The NHS is coming under increasing pressure to reduce over-medicalisation and treatments.  More money needs to be saved, and therefore doctors have named procedures that bring little or no benefit.  Here are some of them, and I must say a lot of these are just common sense:

  • Women over 45 do not need a blood test to diagnose the menopause.
  • Chemotherapy may be used to relieve symptoms of terminal cancer, but it cannot cure the disease.
  • For children with chronic constipation, changes to diet and lifestyle should be considered first before any medication.
  • Back pain which is uncomplicated, usually does not require imaging.
  • Tests and investigations should only be done to answer a specific question, rather than routinely.
  • Unless a patient is at risk of prostate cancer because of family history, having a PSA test does not lead to a longer life.
  • Electronic monitoring of a baby’s heart during labour should not be offered routinely unless the mother is at a higher risk of complications than normal.
  • Unless the mother has diabetes, ultrasound scans do not need to be used to check the size of a baby.
  • If a patient takes a statin, there is no need to routinely check cholesterol levels unless there are added risk factors such as heart disease or stroke.
  • When patients are particularly frail in the last year of life, discuss decreasing their medications to those only used for control of symptoms.

The Academy of Medical Royal Colleges says there is evidence that patients often pressure doctors into prescribing or carrying out unnecessary treatments, and for some time now GP’s have been advised to cut back on prescribing antibiotics to patients.

I agree with all of these ways of saving money, and also agree that antibiotics are being used too frequently.  We need to let the body’s immune system kick in for sore throats, colds and flu.  The menopause will happen sooner or later if you’re a woman over 45, and constipation in children (and adults for that matter) can be rectified with a diet rich in fibre, fruit and vegetables.  Thank goodness somebody somewhere has an ounce of common sense!

Also, an article by Nick Triggle,  Health Correspondent, on the BBC News app goes on to say that thousands of patients taken to hospital by ambulance face long delays before being seen by accident and emergency staff.  Data obtained by Labour showed the number of waits of more than an hour had nearly trebled in two years.  NHS bosses blamed an increasing demand.  A UNISON staff member said the delays were caused by an extreme lack of funding across every part of the NHS, and because A&E units were simply ‘overwhelmed’.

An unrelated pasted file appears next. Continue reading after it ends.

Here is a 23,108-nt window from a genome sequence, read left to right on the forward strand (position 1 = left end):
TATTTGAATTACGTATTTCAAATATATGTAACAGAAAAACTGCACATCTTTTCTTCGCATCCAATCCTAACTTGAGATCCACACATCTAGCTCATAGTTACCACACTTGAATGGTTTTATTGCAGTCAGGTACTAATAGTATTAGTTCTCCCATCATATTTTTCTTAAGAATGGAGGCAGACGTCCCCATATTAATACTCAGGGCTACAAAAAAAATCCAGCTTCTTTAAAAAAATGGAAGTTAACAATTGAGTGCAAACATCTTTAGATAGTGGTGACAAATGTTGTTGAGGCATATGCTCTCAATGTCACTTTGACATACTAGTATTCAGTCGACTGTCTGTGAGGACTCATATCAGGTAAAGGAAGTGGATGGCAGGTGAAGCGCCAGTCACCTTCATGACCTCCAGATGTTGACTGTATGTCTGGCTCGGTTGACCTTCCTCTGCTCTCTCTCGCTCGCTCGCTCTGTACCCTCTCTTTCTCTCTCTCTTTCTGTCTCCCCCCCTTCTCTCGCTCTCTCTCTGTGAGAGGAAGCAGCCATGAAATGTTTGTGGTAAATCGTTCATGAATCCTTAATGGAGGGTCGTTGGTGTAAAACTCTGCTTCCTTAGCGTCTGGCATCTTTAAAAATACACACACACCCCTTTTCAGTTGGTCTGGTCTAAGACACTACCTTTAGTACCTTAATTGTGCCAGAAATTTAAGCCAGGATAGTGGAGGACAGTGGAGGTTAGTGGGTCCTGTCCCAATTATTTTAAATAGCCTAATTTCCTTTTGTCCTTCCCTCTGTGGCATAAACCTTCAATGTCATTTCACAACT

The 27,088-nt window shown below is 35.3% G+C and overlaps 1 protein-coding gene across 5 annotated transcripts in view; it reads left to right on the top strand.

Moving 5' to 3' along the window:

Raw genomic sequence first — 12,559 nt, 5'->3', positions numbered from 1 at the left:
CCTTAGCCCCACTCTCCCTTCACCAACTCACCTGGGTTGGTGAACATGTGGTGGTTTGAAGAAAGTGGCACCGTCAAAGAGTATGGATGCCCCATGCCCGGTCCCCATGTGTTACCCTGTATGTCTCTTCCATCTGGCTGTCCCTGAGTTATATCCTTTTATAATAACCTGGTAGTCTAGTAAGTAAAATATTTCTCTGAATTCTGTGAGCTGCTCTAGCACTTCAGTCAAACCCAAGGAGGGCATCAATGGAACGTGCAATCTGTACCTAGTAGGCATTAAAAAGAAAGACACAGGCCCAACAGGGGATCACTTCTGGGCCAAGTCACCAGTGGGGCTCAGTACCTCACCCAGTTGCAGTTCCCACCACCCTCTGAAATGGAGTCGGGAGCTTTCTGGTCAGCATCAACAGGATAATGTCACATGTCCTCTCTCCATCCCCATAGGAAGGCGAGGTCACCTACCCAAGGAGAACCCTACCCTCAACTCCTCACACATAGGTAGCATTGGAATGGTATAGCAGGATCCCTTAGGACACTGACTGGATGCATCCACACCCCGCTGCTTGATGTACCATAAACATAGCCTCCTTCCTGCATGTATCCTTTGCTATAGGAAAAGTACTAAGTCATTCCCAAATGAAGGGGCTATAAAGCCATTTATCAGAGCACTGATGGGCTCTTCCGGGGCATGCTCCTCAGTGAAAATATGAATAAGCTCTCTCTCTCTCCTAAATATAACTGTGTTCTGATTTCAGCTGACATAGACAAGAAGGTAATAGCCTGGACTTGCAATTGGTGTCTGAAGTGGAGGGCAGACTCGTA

There were 76,000 waits of over an hour in 2015 – 16, up from 28,000 in 2013 -14.  The number of waits of more than 30 minutes for an ambulance rose by 60% over the same period, and ambulances made 4.7 million journeys to A&E units last year.

Whether the NHS is crumbling around us, it is not for me to say.  However, I will give 2 incidences of when I have had to call an ambulance.  One was in 2011, and the other one happened just over a week ago.

Sam and I went out for a St. Valentine’s Day dinner in 2011.  He decided to order lobster soup, simply because he had never eaten it before.  Within half an hour he began to talk gibberish, and then passed out in the chair.  When he came round he said he felt sick.  Two burly waiters got him to the toilet just in time, and then he felt better.

Meanwhile I had called an ambulance.  The person on the other end of the phone asked me if Sam was breathing.  I confirmed that yes, his breathing was fine.  She then informed me  that there might be a bit of a wait.  In fact the ambulance never arrived at all, and I ended up driving Sam’s company car (for which I’m not insured) to the hospital myself, where we waited for 3 hours in the waiting room before he was taken into Triage.  Doctors could not find a cause for his reaction.  He has never eaten lobster soup since!

Compare this to recently.  My mother, 92, started displaying signs of a mild stroke.  I called in the senior carer, who confirmed my suspicions.  The senior carer called the paramedics, who arrived within 5 minutes.  The paramedics then needed a better ECG than their equipment was able to give.  They called through for an ambulance, and one arrived within minutes. Ambulance staff did the ECG, and then took Mum to hospital, where she was wheeled through a totally full waiting room straight into Triage.  Within 2 hours she had a bed in the stroke ward, where she still remains.

I cannot fault the NHS on this latest occasion at all.  I know others will have their own stories, but I just thought I’d give the good old NHS a little boost in its darkest days.

 


 

 

 

 

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